Evaluation of circularity
Calculate and evaluate the circularity level or score of a building project: e.g. calculate the material flows, the embodied carbon of materials and building elements, the lifecycle of building elements, etc.
When to take action?
Who can take action?
Advanced expertise needed (to interpret the result in a correct way)
The action steps to take differ largely from one evaluation method to another. Here, we use the Level(s) method as an example.
Make up a bill of quantities, materials, and lifespans.
Calculate the construction & demolition waste and materials.
Assess how your design could extend the service life of the building, by facilitating the continuation of the intended use or through possible future changes in use.
If wished, you can set design targets to compare design options for their relative adaptability.
The needed input can vary largely from one evaluation method to another. Generally, the following input data is needed: detailed information on the connections, the materials and components, and the building site. For the example of Level(s), the outcome of the Scenario planning Action can be useful.
A score or another output that allows to compare different designs on circularity.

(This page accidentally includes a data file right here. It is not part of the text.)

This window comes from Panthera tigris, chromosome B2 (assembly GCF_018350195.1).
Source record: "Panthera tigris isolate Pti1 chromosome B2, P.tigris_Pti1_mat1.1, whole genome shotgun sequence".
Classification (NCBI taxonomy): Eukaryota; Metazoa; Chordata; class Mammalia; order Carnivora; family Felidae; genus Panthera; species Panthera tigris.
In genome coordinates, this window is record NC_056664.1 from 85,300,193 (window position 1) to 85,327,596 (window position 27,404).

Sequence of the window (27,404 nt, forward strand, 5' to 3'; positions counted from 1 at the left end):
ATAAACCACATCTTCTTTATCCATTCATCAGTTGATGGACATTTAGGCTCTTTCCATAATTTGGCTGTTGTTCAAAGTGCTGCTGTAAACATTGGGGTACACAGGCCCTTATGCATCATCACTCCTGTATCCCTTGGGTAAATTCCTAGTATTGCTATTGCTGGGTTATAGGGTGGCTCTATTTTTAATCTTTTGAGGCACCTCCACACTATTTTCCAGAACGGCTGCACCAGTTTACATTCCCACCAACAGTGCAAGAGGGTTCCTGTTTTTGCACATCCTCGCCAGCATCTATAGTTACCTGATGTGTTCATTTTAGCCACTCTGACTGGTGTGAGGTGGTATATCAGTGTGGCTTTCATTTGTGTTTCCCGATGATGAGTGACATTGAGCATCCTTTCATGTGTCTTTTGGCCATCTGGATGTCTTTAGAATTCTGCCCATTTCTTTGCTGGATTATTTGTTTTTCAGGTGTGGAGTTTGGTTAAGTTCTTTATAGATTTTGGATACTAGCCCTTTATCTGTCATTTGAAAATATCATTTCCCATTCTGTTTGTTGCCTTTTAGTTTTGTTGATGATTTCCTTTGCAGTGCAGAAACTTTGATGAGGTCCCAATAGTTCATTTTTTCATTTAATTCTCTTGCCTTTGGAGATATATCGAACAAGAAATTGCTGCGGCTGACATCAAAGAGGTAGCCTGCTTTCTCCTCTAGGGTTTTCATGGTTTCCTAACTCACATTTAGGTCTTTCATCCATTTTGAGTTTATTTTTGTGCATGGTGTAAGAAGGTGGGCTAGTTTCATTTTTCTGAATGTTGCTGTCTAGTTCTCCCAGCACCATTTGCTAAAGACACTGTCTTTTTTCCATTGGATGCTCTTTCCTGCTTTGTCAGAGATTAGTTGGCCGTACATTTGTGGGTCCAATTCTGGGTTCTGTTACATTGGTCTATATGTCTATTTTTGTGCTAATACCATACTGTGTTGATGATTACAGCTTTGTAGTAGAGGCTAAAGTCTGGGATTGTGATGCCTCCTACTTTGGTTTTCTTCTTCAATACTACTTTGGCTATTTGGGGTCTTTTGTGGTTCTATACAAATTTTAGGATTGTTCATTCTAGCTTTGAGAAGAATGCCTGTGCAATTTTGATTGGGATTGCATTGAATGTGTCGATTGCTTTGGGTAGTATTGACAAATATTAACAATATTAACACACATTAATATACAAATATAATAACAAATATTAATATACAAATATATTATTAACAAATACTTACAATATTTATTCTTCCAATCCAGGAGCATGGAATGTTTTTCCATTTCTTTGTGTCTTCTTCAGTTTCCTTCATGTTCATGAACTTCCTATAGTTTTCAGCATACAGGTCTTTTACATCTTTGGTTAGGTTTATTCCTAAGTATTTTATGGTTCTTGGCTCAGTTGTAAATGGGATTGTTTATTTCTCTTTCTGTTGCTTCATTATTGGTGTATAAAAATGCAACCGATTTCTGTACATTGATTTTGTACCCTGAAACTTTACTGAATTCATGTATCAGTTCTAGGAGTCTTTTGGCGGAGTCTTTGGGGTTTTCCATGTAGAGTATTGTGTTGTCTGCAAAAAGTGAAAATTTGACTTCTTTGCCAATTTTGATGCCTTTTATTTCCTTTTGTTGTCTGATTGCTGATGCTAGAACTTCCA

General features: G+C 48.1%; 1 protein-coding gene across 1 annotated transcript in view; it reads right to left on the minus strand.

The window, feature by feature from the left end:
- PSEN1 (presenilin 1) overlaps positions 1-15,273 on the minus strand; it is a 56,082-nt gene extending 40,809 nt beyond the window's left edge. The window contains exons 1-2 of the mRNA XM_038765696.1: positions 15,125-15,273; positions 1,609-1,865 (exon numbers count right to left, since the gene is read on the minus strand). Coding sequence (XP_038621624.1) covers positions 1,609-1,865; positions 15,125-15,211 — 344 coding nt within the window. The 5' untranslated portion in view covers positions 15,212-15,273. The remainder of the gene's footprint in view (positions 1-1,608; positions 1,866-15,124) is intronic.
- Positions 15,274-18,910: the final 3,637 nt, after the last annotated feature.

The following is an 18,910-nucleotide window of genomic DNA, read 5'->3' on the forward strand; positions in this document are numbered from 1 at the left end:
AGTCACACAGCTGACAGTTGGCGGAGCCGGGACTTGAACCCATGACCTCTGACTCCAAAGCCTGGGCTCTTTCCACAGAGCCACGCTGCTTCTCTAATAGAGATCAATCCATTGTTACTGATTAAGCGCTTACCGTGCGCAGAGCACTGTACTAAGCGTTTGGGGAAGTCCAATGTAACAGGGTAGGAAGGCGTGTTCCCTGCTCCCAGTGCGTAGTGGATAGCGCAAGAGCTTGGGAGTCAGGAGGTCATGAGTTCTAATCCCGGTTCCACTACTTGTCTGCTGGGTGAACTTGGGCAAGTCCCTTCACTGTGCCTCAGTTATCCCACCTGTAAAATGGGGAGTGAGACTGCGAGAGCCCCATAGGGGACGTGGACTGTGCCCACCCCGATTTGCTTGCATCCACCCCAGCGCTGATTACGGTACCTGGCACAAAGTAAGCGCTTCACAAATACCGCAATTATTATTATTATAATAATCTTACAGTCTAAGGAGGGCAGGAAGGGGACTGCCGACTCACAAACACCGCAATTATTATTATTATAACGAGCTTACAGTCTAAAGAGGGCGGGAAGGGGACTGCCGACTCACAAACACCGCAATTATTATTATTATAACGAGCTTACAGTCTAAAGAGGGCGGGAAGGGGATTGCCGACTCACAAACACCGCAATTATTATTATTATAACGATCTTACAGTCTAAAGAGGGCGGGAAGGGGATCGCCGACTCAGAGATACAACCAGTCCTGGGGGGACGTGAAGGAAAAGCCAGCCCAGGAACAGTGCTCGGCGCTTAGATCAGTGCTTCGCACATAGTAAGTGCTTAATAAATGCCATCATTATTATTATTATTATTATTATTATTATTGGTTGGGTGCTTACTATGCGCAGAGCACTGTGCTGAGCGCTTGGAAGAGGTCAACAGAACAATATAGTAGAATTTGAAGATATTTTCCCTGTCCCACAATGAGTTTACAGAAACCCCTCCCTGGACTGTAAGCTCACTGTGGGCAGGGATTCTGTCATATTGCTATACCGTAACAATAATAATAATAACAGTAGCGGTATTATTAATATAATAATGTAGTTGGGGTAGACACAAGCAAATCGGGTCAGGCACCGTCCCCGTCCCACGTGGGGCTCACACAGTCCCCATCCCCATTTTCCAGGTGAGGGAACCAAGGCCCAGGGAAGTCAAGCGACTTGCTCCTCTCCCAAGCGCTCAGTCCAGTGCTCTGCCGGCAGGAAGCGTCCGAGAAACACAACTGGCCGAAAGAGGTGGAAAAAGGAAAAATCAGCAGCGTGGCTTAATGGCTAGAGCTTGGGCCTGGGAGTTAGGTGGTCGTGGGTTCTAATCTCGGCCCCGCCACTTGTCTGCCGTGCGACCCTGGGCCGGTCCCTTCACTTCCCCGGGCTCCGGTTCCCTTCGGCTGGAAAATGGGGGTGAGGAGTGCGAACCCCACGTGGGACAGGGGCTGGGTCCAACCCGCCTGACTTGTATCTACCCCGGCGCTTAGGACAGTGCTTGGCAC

Victoria - 51N4E
The Victoria in Brussels (BE) is a renovation project of a 24-story tower. The designers 51N4E aimed to design a flexible building that has the opportunity to integrate various reused building elements. They decided to retain the original vertical concrete structure while making the building's infill adaptable.
SuReal was hired as expert in Life Cycle Assessments and environmental impact assessments. They say in an interview on Circubuild that in the Victoria project Totem and One Click LCA were used to determine the materials with the lowest environmental impact. These calculations also took into account the potential for disassembly and reuse after a period of 60 years. Specifically, the entire specifications documents were screened and adjustments were made to the specifications based on technical, budgetary, practical, and environmental impact.
For example, after looking at various options for the facade, it was concluded that an adaptable facade would cost too much in terms of materials and processing, and a facade system was finally chosen that was less adaptable but kept material consumption to a minimum (source: Reynaers Aluminium).
Copyright :51N4E source